Humane Educational Society is preparing for the arrival of 10 dogs from a closed Korean dog meat farm. Staff are en route to Maryland and will return Thursday evening with 10 of the dogs. Nearly 200 dogs and puppies rescued from South Korea were flown to the United States for placement with partner agencies. HES readily answered the call.
After arrival, HES staff and volunteers will assess the animals and place them directly in foster homes. Each dog will receive medical care and behavioral evaluation in preparation for adoption.
HES expects a large public demand for these dogs, and will conduct a thorough screening process of potential adopters so that they will each be placed in homes suited for their individual needs.
Applications are being accepted at www.heschatt.org/marketdogs
. They will start calling applicants before the weekend.
"Every time HES has an opportunity to help with a large-scale case, the staff, volunteers, fosters and community do not hesitate to rise to the occasion," says Rebecca Bryan, executive director of HES.
HES Board Member Skip Schwartz has experience with adopting a meat market dog. He was living in Hong Kong when he adopted Lucky.
"While we didn’t set out to rescue a dog with such a traumatic puppyhood, Lucky has turned out to be an exceptionally dedicated family member," Mr. Schwartz says. "There is no doubt she had a horrible first few months of life, but she quickly came to appreciate the love and warmth our family showered on her and has rewarded us with unconditional loyalty for the last five-plus years."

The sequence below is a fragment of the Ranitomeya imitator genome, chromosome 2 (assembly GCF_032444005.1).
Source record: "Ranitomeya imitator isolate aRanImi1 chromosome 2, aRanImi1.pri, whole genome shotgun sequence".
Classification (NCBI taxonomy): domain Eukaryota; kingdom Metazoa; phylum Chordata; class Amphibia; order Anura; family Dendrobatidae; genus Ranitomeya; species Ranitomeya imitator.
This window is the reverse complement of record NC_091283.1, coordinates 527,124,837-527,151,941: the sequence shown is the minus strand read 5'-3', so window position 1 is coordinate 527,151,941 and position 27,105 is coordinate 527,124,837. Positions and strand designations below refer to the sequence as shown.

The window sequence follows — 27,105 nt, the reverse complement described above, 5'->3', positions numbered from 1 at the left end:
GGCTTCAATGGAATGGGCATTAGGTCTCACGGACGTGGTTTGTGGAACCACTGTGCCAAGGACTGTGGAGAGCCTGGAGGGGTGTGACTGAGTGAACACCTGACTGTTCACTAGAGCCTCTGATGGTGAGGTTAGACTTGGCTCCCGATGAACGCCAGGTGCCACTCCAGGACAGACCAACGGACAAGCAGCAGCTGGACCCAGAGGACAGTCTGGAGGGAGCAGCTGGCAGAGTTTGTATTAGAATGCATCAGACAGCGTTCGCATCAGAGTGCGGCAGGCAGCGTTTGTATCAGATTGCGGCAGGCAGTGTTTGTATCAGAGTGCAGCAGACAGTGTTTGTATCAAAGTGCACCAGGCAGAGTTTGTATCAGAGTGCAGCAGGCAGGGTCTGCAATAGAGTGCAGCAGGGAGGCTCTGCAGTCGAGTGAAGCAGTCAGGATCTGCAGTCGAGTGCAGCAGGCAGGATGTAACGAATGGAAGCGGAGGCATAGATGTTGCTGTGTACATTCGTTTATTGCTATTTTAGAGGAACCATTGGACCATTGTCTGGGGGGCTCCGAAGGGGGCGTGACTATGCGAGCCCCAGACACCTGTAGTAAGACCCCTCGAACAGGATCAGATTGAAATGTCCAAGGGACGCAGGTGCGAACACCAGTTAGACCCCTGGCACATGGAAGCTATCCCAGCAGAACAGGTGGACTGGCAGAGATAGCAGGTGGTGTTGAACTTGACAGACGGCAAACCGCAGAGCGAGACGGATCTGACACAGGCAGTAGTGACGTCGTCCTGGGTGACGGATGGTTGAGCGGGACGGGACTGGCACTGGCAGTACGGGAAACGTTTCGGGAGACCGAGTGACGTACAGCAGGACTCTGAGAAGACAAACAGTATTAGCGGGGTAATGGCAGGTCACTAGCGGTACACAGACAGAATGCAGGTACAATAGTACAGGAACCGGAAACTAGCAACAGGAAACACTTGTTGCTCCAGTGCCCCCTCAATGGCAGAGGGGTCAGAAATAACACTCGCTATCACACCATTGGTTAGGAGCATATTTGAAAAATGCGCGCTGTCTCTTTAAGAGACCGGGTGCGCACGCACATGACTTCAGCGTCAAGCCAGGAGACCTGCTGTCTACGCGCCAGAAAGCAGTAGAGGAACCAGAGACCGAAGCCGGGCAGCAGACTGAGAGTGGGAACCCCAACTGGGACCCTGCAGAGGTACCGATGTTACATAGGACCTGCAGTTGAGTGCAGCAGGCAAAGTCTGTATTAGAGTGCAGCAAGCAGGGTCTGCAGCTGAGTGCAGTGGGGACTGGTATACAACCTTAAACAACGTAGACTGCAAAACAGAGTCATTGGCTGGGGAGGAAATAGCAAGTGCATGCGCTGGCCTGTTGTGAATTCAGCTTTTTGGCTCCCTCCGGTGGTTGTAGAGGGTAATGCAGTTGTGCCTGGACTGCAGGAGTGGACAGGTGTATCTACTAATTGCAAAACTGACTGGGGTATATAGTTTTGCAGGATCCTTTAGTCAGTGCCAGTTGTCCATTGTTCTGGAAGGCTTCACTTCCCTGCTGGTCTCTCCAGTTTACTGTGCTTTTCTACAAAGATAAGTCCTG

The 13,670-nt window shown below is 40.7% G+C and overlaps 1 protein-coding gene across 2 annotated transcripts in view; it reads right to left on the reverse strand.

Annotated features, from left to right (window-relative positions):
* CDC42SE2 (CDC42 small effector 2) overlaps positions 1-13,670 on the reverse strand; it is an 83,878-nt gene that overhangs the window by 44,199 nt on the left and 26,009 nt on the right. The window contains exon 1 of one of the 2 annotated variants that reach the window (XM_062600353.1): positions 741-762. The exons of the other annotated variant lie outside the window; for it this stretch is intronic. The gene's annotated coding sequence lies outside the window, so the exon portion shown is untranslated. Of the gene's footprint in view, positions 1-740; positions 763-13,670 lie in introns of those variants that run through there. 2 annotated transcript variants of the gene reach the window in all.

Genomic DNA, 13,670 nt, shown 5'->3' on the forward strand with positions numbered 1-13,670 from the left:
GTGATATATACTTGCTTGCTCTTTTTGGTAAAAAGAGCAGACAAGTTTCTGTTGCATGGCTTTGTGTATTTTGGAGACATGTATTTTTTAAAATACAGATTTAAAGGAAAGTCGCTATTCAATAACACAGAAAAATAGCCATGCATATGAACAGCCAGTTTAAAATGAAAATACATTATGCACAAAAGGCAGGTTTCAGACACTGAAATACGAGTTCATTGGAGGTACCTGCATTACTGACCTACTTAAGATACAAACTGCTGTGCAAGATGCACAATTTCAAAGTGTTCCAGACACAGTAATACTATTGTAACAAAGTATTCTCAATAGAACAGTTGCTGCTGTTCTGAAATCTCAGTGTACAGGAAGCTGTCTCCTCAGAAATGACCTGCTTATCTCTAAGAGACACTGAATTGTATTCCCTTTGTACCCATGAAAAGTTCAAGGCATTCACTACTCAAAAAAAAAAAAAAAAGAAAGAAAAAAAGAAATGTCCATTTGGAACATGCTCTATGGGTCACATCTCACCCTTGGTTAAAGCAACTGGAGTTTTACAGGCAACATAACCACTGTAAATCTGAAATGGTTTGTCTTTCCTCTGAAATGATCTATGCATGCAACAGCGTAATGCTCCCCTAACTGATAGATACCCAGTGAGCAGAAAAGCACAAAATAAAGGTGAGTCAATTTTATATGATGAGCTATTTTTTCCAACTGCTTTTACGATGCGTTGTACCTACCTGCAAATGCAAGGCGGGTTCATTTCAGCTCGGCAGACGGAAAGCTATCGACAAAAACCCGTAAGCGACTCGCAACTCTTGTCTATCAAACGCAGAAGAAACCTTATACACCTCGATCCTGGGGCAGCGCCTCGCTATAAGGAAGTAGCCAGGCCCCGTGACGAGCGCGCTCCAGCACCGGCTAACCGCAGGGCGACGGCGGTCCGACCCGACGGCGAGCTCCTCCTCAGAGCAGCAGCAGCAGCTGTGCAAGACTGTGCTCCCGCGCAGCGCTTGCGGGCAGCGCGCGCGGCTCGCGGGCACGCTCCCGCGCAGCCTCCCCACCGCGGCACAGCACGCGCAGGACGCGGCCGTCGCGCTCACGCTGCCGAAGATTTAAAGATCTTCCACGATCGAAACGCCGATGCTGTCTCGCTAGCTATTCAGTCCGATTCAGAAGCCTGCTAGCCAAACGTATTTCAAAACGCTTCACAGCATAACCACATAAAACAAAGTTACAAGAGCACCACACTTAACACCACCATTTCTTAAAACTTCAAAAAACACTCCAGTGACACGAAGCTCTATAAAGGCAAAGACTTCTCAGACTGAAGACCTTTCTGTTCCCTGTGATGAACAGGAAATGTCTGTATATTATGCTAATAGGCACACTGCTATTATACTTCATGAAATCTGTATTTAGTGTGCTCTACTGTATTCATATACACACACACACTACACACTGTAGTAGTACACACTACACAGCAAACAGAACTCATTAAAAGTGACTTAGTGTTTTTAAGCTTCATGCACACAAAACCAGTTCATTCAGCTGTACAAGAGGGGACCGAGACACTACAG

HES wants to encourage the public to adopt, foster, volunteer or donate. HES is a local, independent nonprofit organization and relies on local support to make an impact.
Officials said, "Today’s dog meat industry is not representative of Korean culture, and most Koreans would be appalled to be associated with this industry. Eating dog meat is largely a habit of the older generations, and one that most Koreans don’t wish to see sustained.
"Koreans are making this change themselves and international organizations are assisting with the effort and hope to create a permanent ban. This is the latest of 18 successful rescue missions by Humane Society International in partnership with local Korean agencies."
For more information about Humane Society International dog meat market campaigns: www.hsi.org/issues/dog-meat-trade/.
To apply for adoption: heschatt.org/marketdogs.
To apply for fostering: heschatt.org/foster.
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Sunday from noon-4 p.m.